NEW YORK (CNNMoney.com) -- The dollar continued to slide this week, hovering near monthly lows versus major currencies as worries about an economic slowdown weighed on investors.
As weak U.S. data this week has reinforced the Federal Reserve's bleak stance on the economy, investors are shifting their focus to the long-term economic outlook rather than the daily ups and downs of the stock market.
This uncertainty about whether a recovery is underway has dragged the greenback down to a three-month low versus the euro, a six-month low against the pound and a yearly low versus the yen this week, said Joel Kruger, currency strategist at DailyFX.com.
From a month ago, the greenback is down more than 7% versus the euro, 4% against the pound and nearly 2% versus the yen.
While weak economic data traditionally tends to boost the safe-haven dollar, investors are realizing that the greenback may not be so safe anymore, especially as economic conditions continue to improve abroad, said Kruger.
The European Central Bank released the results of its stress tests of major European banks at the end of last week, which showed that the vast majority would survive a severe economic downturn. The good news continued this week, with figures from the European commission showing improving economic conditions across the euro zone.
Meanwhile, investors in the U.S. digested a slew of disappointing economic reports, including a far worse-than-expected reading on durable goods and the latest snapshot of regional economic conditions from the Federal Reserve, which showed that while the economic recovery is steady, improvements have been"modest."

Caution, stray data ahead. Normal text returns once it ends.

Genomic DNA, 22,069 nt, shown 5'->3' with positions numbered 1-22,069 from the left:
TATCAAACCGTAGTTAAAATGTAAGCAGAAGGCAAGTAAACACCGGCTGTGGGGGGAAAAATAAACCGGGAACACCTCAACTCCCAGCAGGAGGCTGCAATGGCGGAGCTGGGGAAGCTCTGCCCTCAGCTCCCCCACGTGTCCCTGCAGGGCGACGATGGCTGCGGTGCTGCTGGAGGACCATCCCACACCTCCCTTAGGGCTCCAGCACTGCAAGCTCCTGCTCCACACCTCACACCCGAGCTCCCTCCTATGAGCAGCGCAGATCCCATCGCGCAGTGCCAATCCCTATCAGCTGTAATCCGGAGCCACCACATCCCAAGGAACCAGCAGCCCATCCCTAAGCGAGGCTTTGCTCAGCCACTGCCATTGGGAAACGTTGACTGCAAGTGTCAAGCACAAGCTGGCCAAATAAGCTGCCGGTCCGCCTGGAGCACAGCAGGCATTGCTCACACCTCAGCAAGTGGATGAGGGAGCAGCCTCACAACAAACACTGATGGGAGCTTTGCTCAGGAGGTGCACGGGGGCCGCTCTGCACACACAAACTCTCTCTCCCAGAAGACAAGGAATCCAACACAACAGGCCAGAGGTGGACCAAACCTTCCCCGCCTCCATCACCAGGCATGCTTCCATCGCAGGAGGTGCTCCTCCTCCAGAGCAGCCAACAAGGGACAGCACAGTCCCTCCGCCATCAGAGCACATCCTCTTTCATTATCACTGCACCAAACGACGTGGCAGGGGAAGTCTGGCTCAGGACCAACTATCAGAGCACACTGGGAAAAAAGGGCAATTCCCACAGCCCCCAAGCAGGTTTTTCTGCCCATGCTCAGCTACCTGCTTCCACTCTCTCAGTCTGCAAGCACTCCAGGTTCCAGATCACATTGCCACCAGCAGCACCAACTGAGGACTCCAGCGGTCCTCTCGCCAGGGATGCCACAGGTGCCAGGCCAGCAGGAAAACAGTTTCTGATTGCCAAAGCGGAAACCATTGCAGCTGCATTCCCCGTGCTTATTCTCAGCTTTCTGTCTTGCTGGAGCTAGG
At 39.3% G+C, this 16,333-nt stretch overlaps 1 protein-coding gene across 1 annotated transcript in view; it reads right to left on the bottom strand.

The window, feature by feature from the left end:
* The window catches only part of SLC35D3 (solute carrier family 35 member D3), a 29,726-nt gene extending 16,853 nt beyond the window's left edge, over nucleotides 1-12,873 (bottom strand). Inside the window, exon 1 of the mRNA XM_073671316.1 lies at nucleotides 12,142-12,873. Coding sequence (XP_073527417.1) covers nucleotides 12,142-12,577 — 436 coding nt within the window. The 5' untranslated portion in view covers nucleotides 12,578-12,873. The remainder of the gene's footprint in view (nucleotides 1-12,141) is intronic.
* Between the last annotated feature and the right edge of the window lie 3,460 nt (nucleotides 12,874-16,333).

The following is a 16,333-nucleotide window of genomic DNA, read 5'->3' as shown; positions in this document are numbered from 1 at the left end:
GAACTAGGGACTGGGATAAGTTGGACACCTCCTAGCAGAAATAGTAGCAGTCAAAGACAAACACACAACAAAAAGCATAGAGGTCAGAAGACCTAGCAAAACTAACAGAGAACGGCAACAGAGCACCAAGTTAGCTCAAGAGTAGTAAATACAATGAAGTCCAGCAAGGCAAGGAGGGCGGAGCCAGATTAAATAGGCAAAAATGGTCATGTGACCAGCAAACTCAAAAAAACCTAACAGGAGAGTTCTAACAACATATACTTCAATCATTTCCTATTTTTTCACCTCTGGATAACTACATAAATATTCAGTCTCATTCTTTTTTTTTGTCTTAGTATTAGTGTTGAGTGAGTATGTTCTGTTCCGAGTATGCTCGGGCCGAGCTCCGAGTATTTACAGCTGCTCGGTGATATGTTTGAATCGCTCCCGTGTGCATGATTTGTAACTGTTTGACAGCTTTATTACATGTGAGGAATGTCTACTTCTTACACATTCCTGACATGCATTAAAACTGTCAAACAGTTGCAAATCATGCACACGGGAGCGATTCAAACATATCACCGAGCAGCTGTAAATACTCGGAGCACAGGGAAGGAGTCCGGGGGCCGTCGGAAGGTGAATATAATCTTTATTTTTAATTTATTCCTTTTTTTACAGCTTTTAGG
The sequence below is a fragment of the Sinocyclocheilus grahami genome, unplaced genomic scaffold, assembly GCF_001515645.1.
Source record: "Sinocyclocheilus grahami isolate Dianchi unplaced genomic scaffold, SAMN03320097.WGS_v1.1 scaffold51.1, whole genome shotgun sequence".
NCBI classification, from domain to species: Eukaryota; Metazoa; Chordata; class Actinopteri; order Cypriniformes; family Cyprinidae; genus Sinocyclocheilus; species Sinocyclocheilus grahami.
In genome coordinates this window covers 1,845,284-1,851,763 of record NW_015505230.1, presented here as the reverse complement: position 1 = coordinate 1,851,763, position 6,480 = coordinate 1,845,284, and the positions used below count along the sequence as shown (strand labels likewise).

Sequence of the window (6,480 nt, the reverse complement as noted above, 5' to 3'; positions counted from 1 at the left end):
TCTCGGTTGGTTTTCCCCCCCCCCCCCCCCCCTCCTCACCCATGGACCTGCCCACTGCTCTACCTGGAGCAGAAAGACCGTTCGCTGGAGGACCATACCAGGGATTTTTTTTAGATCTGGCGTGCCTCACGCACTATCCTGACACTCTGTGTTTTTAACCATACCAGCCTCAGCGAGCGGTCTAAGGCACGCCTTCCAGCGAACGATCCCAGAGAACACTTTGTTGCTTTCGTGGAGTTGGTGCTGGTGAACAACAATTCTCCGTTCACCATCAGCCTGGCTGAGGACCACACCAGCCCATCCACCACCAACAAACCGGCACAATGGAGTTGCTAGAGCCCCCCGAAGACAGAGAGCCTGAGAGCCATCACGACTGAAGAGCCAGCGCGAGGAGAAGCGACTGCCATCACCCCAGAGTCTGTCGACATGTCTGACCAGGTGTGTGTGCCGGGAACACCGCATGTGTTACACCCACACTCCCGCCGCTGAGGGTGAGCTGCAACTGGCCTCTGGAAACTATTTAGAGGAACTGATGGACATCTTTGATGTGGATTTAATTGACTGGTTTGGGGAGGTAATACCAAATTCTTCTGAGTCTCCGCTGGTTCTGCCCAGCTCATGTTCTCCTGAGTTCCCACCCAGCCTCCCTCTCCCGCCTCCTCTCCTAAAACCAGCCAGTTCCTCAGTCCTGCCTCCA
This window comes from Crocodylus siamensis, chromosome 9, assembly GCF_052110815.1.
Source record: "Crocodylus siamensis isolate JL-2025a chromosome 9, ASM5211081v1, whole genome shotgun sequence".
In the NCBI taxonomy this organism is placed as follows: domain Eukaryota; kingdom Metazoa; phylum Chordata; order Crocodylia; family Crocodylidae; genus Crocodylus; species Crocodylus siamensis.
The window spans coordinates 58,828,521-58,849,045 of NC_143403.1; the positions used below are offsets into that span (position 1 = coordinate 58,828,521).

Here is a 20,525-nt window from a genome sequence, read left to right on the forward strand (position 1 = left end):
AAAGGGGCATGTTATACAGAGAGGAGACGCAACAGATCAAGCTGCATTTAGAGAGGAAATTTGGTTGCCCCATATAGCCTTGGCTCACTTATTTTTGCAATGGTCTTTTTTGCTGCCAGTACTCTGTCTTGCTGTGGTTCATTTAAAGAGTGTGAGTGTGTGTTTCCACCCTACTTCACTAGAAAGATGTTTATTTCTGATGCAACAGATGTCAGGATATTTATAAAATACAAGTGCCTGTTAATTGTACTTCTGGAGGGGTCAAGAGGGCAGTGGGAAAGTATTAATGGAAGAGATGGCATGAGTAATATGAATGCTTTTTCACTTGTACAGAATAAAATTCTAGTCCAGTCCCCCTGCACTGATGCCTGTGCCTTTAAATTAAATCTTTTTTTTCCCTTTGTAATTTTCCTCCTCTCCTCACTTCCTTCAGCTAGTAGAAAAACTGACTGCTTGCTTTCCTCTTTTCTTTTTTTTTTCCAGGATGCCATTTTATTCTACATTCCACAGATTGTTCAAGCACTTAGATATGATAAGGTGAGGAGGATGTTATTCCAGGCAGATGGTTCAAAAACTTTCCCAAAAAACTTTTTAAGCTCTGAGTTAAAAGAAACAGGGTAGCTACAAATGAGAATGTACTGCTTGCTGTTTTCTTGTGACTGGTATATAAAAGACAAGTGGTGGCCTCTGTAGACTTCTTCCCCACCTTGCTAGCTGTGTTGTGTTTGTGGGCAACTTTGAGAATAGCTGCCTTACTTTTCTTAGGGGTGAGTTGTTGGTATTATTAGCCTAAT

"People have typically thought, 'even if the data is weak in the U.S., we're going to buy dollars because everything else out there is so dangerous,'" he said. "But now that everything is starting to get better abroad, people are backing out of the dollar altogether, feeling that everywhere else is doing well but the U.S. is still doing badly."
But if the U.S. economy begins showing signs of improvement and the Federal Reserve provides a more optimistic outlook, there is still hope for the beaten-down dollar, he said.
"I think the dollar has a shot, but a certain catalyst needs to happen," he said. "What that catalyst would be remains to be seen, but it could be anything from stronger U.S. data, weakness overseas or the Fed saying the economy is recovering and isn't as bad as previously thought."
|Overnight Avg Rate||Latest||Change||Last Week|
|30 yr fixed||4.45%||4.52%|
|15 yr fixed||3.47%||3.55%|
|30 yr refi||4.44%||4.51%|
|15 yr refi||3.46%||3.54%|
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